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Worship Resources, Prayers, Bible Study

Ordinary 29 Year A

Opening Verse
 
 
 
 
 
 
The picture is of what is commonly referred to as the "Tribute Penny" from the bible, perhaps Livia seated on reverse. The coin shows an early portrait of Tiberius. Inscribed on left: Tiberius, AR Denarius, 14-37, Rome. TI CAESAR DIVI-AVG F AVGVSTVS. Laureate head. On the right PONTIF-MAXIM, Female figure seated right on chair with ornamented legs, vertical scepter in right hand, branch in left, single exergue line 18mm x 19mm, 3.42g RIC I, 30 (C)
Collect Prayer
First Reading:
Second Reading:
Gospel Reading
Post Communion Sentence
Commentary:
Meditation:
Hymns
Prayers for Sunday and the week ahead:
Intercessions from our Sunday worship
Sermon

render to CaesarIntroduction

Today in the the passage from Matthew, Jesus is placed in a difficult situation. He is asked whether it was right to pay tax to Caesar. Taxes are a difficult subject at any time and nobody likes them. But imagine if you were a faithful Jew living at the time of Jesus. The tax was a poll tax, paid in a Roman coin which had a graven image of the head of Caesar, and it was inscribed in a way which attributed to him divinity. Jesus was in a difficult position , but his answer was brilliant. He told his audience to give to Caesar what belonged to Caesar, but to give to God all that belonged to God. It was a huge contrast, Caesar could have coins cast in his image and call them his own, but every human being is created in the image of God. To Caesar belonged a person's taxes, to God belongs every life.

Opening Verses of Scripture Genesis 1:27

So God created man in his own image, in the image of God he created him; male and female he created them.


Collect Prayer for the Day — Before we read we pray

Almighty God, you have made us for yourself, and our hearts are restless till they find their rest in you: pour your love into our hearts and draw us to yourself, and so bring us at last to your heavenly city where we shall see you face to face; through Jesus Christ your Son our Lord, who is alive and reigns with you, in the unity of the Holy Spirit, one God, now and for ever. Common Worship

Gracious God, you call us to fullness of life: deliver us from unbelief and banish our anxieties with the liberating love of Jesus Christ our Lord. Common Worship

Lord Jesus Christ, you have taught us that what we do for the least of our brothers and sisters, we do also for you. Give us the will to be the servants of others as you were the servant of all; for you gave up your life and died for us, but live and reign with the Father and the Holy Spirit, one God, now and for ever.  Amen.  Methodist Worship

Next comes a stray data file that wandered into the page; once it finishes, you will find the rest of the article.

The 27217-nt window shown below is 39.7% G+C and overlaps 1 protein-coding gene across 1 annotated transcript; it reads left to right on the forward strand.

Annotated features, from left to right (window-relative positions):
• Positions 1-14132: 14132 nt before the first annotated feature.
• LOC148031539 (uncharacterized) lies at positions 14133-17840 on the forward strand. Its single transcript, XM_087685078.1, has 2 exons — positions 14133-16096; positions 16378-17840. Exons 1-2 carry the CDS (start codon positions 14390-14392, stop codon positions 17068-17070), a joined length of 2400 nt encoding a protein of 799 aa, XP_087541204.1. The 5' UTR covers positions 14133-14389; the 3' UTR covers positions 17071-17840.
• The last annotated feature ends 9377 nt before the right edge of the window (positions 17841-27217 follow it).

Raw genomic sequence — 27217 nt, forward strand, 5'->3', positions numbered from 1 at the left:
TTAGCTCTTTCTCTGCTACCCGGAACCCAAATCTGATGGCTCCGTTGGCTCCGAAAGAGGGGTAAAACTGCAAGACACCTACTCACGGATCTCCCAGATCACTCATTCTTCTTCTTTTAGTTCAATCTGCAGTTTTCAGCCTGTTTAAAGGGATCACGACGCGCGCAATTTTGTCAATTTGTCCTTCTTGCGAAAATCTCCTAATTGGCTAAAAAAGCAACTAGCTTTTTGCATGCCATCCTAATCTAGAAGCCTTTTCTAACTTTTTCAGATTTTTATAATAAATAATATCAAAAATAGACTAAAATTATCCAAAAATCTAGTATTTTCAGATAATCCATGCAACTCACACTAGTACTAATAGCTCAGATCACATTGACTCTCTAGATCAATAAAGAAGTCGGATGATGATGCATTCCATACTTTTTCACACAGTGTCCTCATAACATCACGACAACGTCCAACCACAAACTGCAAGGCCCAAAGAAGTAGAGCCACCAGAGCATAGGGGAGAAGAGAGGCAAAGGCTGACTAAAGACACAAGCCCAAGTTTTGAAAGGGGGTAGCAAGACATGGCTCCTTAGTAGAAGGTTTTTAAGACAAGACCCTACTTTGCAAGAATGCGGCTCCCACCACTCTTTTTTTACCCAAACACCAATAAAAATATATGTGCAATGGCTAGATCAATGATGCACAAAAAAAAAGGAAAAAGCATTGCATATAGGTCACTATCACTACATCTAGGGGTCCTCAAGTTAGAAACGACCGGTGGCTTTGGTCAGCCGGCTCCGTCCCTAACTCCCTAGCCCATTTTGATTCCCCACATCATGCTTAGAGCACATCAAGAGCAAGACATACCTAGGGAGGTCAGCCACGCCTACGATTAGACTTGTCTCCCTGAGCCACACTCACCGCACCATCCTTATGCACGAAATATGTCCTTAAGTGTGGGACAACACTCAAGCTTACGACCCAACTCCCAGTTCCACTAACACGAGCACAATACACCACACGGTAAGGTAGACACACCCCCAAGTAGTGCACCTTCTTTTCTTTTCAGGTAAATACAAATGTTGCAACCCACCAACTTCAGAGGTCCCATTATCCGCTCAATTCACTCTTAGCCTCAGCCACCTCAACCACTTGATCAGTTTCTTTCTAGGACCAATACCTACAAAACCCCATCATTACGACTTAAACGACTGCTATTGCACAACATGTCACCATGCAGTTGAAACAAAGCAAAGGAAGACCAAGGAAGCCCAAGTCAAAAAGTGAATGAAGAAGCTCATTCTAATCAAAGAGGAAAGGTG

Almighty God, you have created the heavens and the earth and formed us in your own image. Teach us to discern your hand in all your works, and to serve you with reverence and thanksgiving; through Jesus Christ our Lord, who reigns, with you and the Holy Spirit, supreme over all creation, now and for ever.  Amen. Methodist Worship

First Bible Reading Exodus 33: 12-23

Moses said to the LORD, "You have been telling me, 'Lead these people,' but you have not let me know whom you will send with me. You have said, 'I know you by name and you have found favour with me.' If you are pleased with me, teach me your ways so I may know you and continue to find favour with you. Remember that this nation is your people." The LORD replied, "My Presence will go with you, and I will give you rest." Then Moses said to him, "If your Presence does not go with us, do not send us up from here. 16 How will anyone know that you are pleased with me and with your people unless you go with us? What else will distinguish me and your people from all the other people on the face of the earth?" And the LORD said to Moses, "I will do the very thing you have asked, because I am pleased with you and I know you by name." Then Moses said, "Now show me your glory." And the LORD said, "I will cause all my goodness to pass in front of you, and I will proclaim my name, the LORD, in your presence. I will have mercy on whom I will have mercy, and I will have compassion on whom I will have compassion. But," he said, "you cannot see my face, for no one may see me and live." Then the LORD said, "There is a place near me where you may stand on a rock. When my glory passes by, I will put you in a cleft in the rock and cover you with my hand until I have passed by. Then I will remove my hand and you will see my back; but my face must not be seen."